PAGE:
The Lightbulb Myth (and the lightbulb joke)

We've had a situation we've been dealing with for the last week and a half and it made me think of this old joke...

Q: How Many Episcopalians does it take to change a lightbulb?
A: Four. One to call the electrician, one to fix the martinis, and two to talk about how the old lightbulb was much better.

Last week, my mother-in-law called to let us know that one of her overhead recessed lightbulbs needed to be changed and that it might be a problem since the bulbs were not standard. Also because the old bulbs were about a hundred years old and they don't make them anymore. They are no longer extant (you can't even find 'em anywhere on the internet, though she was able to produce the original '60s box for the offending bulb).

Husband took on the task and the bulbs he chose, as we feared, were wrong (to her). He returned those and bought an alternate bulb, which was wrong too (to her). He's been to at least seven stores and I've overheard at least two lengthy telephone conversations he's had with his mom explaining to her why it's not possible to replace her old bulbs with the same bulbs (mind you, there are plenty of bulbs out there that fit, look, and work just fine; they're just not the same bulb).

Anyway, I'll spare further details about the lightbulb situation, but the joke did come to mind and I thought of my mother-in-law, a lifelong Episcopalian. In the joke, she would be one of the two that complained about how the previous lightbulb was so much better. She wouldn't have called the electrician, she would have called Husband, and she wouldn't have mixed the martinis since she doesn't drink.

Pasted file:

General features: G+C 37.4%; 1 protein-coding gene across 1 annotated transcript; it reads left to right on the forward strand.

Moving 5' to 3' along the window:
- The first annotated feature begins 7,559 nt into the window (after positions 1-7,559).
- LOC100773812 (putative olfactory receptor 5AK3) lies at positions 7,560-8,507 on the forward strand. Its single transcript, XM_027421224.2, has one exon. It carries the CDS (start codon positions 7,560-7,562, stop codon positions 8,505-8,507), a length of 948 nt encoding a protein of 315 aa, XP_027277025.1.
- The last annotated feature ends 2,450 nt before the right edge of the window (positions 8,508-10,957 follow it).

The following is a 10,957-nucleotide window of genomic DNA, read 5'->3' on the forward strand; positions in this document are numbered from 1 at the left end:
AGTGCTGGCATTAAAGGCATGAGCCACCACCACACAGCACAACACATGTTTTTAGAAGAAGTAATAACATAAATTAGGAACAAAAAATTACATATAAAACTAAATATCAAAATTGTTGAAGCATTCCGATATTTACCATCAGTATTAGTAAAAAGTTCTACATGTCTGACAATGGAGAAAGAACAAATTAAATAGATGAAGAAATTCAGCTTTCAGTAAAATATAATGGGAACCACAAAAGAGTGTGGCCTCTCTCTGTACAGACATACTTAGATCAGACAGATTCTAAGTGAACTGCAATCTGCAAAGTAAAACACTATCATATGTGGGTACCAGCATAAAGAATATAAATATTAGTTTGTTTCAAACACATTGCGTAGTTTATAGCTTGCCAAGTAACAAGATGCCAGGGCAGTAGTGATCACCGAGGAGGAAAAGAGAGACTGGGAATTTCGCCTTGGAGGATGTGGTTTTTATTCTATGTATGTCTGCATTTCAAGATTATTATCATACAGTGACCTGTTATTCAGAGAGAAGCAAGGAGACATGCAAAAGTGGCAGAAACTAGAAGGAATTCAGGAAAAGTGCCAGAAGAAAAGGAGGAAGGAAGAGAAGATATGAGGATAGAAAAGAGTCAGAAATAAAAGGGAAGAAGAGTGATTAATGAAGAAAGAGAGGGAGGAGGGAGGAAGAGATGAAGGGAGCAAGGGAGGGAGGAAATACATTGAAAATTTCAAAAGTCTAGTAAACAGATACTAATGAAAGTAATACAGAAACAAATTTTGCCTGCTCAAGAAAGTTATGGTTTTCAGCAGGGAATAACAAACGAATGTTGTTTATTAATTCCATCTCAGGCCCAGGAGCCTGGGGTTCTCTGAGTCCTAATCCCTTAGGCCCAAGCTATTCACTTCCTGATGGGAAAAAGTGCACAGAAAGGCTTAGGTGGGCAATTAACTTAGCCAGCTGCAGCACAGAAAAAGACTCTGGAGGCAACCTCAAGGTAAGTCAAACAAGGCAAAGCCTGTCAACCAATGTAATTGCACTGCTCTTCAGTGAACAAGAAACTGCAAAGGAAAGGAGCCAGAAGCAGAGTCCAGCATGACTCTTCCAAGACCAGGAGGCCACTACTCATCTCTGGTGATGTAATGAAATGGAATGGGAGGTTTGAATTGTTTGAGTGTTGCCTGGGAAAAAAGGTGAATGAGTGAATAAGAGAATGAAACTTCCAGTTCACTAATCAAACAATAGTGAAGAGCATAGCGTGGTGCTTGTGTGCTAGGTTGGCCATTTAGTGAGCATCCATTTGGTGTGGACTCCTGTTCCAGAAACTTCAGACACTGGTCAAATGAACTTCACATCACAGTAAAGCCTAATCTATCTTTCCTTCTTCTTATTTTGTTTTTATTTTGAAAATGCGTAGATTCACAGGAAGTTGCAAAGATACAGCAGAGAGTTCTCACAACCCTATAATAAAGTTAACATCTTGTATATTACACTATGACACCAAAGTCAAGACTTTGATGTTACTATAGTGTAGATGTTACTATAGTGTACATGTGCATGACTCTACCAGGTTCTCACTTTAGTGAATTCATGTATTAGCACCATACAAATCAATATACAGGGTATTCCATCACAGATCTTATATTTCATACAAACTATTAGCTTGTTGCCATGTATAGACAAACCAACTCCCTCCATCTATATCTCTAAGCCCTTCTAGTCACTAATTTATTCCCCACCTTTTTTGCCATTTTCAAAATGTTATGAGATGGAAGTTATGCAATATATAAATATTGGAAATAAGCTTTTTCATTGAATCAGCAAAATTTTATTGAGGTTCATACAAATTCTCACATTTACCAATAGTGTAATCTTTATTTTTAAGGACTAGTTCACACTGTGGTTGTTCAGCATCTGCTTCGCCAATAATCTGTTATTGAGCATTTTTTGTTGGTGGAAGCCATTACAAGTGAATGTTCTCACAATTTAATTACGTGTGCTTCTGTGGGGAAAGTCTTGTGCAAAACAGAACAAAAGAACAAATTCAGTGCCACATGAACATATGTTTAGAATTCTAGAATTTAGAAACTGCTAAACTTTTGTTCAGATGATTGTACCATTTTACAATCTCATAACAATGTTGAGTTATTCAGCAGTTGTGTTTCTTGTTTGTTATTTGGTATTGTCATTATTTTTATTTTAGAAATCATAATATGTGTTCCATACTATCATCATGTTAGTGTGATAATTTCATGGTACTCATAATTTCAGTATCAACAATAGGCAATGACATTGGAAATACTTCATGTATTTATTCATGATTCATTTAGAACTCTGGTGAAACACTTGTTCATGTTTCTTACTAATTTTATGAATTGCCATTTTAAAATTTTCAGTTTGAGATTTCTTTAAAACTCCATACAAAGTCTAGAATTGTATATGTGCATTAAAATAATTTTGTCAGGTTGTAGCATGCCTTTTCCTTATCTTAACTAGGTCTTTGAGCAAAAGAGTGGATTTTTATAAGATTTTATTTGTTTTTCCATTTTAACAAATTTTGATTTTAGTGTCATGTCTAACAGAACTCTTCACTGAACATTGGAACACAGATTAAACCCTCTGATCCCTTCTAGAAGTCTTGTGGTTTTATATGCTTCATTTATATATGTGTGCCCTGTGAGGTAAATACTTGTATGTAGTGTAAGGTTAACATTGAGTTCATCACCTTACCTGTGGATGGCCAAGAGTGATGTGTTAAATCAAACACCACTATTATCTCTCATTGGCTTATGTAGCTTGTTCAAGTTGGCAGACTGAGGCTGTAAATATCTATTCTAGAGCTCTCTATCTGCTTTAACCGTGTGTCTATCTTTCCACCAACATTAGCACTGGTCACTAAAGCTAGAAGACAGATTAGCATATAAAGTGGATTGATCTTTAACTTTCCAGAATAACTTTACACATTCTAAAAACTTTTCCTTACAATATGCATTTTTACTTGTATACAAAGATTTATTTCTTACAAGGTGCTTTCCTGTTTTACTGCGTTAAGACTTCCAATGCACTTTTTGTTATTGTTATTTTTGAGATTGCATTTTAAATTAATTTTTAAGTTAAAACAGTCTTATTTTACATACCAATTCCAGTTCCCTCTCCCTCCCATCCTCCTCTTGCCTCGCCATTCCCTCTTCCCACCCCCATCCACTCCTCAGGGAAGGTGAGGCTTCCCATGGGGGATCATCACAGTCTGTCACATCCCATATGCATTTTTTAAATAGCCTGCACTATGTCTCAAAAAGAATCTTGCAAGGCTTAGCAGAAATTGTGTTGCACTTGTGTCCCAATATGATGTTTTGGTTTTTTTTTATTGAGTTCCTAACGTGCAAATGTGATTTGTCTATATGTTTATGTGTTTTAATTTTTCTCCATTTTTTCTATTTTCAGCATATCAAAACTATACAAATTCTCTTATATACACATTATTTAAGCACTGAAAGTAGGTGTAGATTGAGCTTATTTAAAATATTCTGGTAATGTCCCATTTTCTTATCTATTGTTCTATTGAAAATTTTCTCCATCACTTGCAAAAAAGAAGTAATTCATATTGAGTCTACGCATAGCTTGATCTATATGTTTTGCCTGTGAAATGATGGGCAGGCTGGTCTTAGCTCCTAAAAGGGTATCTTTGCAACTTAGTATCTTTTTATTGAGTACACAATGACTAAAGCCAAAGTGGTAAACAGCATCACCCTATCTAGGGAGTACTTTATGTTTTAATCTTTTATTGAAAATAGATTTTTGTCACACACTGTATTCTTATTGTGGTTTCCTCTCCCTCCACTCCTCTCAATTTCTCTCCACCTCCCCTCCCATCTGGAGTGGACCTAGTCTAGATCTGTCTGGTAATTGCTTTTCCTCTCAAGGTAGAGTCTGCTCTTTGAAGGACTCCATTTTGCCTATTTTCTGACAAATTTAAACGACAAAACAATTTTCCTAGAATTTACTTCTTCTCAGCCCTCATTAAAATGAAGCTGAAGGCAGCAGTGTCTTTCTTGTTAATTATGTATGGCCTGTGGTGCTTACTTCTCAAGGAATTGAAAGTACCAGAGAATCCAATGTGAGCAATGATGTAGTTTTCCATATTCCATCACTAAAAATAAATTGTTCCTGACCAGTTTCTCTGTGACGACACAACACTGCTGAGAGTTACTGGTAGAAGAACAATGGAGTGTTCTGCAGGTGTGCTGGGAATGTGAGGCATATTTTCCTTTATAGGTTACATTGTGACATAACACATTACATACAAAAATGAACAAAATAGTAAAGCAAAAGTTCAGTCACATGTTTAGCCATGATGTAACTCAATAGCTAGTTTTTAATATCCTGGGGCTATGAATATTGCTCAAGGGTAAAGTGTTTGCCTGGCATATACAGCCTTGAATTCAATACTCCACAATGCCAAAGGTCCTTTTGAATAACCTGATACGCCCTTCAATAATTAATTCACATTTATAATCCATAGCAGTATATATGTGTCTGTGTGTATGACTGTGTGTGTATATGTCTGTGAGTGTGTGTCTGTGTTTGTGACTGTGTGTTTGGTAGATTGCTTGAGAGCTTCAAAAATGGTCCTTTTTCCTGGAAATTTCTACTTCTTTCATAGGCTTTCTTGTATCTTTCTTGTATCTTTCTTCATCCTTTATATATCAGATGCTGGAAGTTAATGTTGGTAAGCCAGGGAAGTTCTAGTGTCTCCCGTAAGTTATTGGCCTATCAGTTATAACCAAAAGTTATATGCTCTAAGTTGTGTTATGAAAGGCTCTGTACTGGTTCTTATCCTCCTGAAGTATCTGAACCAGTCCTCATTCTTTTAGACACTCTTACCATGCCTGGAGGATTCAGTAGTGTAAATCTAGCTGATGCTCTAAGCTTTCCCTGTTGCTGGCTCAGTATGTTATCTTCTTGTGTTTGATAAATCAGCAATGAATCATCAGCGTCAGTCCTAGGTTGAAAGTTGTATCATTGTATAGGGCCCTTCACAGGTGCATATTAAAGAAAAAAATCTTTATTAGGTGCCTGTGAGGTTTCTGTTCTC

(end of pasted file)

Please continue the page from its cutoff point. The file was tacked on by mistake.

Years ago, my sister's husband came up with a term that he uses when he decides that any one of us has spent an excessive amount of time worrying about any given thing. We're focusing. It's really irritating when he accuses any of us of focusing, but it's very accurate and he'd have a field day with my mother-in-law. She focuses, big time. Serious focusing. So much so that when Husband had his 30-minute conversation about lightbulbs with her the other day, My son said to me, "Please don't do that to me, Mom."

But we all focus. Even our family focus arbiter, my brother-in-law Steve, focuses (even though he'd probably deny this). We all have our things that drive us crazy. My mother-in-law's focus on lightbulbs and whatever she decides to focus on next week when she's done focusing on lightbulbs may help her to think about something other than the very serious medical issues she has to deal with. So she will continue to focus, we will continue to deal with it, and I'll keep telling myself jokes.

Q: How many T.V. evangelists does it take to change a lightbulb?
A: One. But for the message of hope to continue to go forth, send in your donation today.

These are the jokes, folks.


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